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Diecast Delights: A 1975 Peugeot 504 in 1:18 Scale


Now here’s a car which ought to appeal to Hoons on either side of the Atlantic. Indeed, one which is probably somehow more revered in the USA than it is in the UK.

The Peugeot 504 is one of the more iconic shapes ever to have emerged from the nominally dull-as-dishwater category of “ordinary family sedan”, although that would probably be to undersell it somewhat. Plaudits rained down on the 504 from launch in ’68 right up to now, and with have been as important to the development of Africa as the Industrial Revolution was to the development of England, the Peugeot isn’t in danger of being culturally forgotten any time soon.

Still, having a 1:18 copy handy for safe keeping won’t do anybody any harm.

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Diecast Delights: An Opel Ascona (B) i2000

IMAG4499As has been mentioned here before, my favourite 1:18 models tend to be of ordinary, everyday cars, albeit those which no longer feature on the road prominently enough to still be in the collective conscious of the general public.

A case in point is the second generation Opel Ascona, a car which, seemingly bizarre in hindsight, was sold alongside its Vauxhall Cavalier sister on the UK market for a good few years towards the end of the ’70s. In a parking lot the bluff-fronted Ascona looked oddly distinctive beside the shovel-nosed Cavalier; which wore the nose of the Opel Manta, which was also based on this platform. Confused? So were GM.

Anyway, here’s Opel Ascona (B), the limited edition i2000 model, in 1:18 scale.

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The Attainable Riva Aquarama


Those curves. That pronounced sheer. The authority of line you only see when a design has formed organically from the mind of a talented designer. All of these attributes and more can be found on the Classic Riva Aqcuarama, and many more from that famous Cantieri.

No matter what the angle you gawp at them from, your jaw will always droop a similar distance. The only problem is having somewhere big enough to keep it. Oh, and deep pockets.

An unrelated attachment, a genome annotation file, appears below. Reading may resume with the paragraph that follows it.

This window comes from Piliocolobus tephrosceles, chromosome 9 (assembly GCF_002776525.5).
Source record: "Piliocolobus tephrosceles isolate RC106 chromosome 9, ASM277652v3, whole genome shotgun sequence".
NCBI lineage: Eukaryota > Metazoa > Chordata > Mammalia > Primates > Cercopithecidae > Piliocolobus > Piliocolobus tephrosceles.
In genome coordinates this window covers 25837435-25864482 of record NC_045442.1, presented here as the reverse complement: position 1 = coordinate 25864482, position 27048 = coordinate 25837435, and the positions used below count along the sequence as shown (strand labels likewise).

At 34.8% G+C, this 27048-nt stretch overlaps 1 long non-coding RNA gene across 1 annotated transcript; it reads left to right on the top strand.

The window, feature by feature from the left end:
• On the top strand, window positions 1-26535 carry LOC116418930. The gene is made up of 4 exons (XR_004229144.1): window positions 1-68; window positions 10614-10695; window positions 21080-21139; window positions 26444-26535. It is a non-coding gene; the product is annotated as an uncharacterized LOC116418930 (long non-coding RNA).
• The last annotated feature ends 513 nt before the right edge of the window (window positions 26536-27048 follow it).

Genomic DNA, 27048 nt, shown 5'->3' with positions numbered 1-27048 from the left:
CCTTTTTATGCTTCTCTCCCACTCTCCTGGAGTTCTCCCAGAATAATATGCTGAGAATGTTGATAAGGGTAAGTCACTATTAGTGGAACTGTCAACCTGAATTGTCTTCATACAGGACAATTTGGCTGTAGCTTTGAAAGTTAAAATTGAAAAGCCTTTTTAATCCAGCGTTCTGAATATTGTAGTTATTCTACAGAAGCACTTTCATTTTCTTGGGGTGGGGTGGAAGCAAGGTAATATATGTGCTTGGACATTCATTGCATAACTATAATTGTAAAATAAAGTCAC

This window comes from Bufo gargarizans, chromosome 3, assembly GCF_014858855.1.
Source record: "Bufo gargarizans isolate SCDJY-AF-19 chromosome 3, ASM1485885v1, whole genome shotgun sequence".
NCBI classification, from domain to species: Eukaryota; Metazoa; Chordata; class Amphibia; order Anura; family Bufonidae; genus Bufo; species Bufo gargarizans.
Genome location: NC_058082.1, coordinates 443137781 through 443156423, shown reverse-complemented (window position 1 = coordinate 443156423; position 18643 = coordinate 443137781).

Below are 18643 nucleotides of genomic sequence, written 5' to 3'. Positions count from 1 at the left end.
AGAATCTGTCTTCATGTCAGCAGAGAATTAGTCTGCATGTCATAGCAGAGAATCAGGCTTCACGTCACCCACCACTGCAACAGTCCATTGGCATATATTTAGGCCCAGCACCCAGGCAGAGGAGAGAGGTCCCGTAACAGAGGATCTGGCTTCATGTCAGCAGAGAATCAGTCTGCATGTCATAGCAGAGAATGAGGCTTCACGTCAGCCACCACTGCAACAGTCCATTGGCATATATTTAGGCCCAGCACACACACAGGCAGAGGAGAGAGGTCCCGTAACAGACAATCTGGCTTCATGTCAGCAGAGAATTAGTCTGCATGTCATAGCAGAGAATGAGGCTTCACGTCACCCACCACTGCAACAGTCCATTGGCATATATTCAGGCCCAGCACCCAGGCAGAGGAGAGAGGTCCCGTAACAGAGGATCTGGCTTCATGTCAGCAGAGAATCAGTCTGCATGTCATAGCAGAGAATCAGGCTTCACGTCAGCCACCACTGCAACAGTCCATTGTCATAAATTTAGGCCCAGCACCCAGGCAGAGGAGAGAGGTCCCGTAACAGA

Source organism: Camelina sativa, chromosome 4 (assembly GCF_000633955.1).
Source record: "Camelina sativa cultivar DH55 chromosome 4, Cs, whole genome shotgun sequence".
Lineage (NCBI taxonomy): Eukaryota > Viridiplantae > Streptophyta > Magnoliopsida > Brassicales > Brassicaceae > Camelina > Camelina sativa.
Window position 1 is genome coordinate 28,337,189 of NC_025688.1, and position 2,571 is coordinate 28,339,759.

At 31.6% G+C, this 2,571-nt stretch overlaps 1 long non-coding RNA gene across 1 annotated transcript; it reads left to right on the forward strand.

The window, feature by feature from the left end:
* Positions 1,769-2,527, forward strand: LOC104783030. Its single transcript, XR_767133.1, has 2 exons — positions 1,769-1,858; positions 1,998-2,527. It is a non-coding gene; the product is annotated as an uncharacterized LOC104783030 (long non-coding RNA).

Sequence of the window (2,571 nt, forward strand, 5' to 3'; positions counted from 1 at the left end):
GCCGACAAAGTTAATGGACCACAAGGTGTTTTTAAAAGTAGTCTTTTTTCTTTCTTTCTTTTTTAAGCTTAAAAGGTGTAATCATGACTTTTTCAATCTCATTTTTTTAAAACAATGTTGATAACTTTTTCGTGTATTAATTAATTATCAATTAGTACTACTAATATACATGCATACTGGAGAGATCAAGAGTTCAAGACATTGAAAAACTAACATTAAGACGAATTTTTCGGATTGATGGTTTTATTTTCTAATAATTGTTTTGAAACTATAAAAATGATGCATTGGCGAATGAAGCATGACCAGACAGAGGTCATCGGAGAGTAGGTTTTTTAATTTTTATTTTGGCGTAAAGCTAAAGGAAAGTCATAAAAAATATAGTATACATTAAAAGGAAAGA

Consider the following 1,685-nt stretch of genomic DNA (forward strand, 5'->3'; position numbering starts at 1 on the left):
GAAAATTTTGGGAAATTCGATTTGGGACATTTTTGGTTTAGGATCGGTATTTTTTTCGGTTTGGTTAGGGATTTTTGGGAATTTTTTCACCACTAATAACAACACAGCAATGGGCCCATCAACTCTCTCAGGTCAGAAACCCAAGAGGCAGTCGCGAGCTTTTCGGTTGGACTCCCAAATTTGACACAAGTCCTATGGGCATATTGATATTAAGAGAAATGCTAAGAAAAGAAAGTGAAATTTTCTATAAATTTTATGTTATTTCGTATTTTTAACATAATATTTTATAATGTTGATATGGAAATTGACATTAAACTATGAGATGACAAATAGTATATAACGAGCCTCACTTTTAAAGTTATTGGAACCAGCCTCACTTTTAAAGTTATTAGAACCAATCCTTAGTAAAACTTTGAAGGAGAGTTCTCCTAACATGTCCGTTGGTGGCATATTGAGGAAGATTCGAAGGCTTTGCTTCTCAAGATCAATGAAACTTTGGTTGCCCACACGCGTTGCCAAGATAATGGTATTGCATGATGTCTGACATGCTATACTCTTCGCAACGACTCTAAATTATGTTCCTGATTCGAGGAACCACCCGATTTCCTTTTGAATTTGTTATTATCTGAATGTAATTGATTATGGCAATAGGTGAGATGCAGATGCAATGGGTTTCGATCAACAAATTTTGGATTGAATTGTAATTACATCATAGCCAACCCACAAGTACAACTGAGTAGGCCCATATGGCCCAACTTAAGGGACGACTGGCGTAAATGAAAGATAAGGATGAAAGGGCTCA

So what you really need is one in something like one-tenth scale. Like this one.

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Diecast Delights: A 1952 Citroen 2CV in 1:18 Scale


We’ll go from last week’s extreme Crocodile to a rather more mundane Tin Snail, and a vehicle which is probably far more relevant to the everyday motorist while being far less colourful.

We’re looking at a Maisto produced Citroen 2CV, probably among the the most humble yet worthy vehicles to be made available in 1:18 scale.

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Diecast Delights: The Audi R8 “Crocodile” in 1:18 Scale


Having gone one and on about the various justifications a collector uses to add to his collection, there’s one big factor that I’ve left out, and this fifteen year old Maisto model is a very good example. I’m talking about when you just have to have something because of its paint job.

I’m not really a collector of racing cars. I have a few, a 911 GT1 and a couple of Mercedes CLK derivations and I have them because they represent the ultimate development or extreme of the car their shape represents. This one, though, the Audi R8 LMP, had no relationship with any road car you could mention. It just looks awesome because it’s been painted up like a crocodile.

No further justification to own needed.

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Diecast Delights: Why Not Create A New Hoon This Christmas?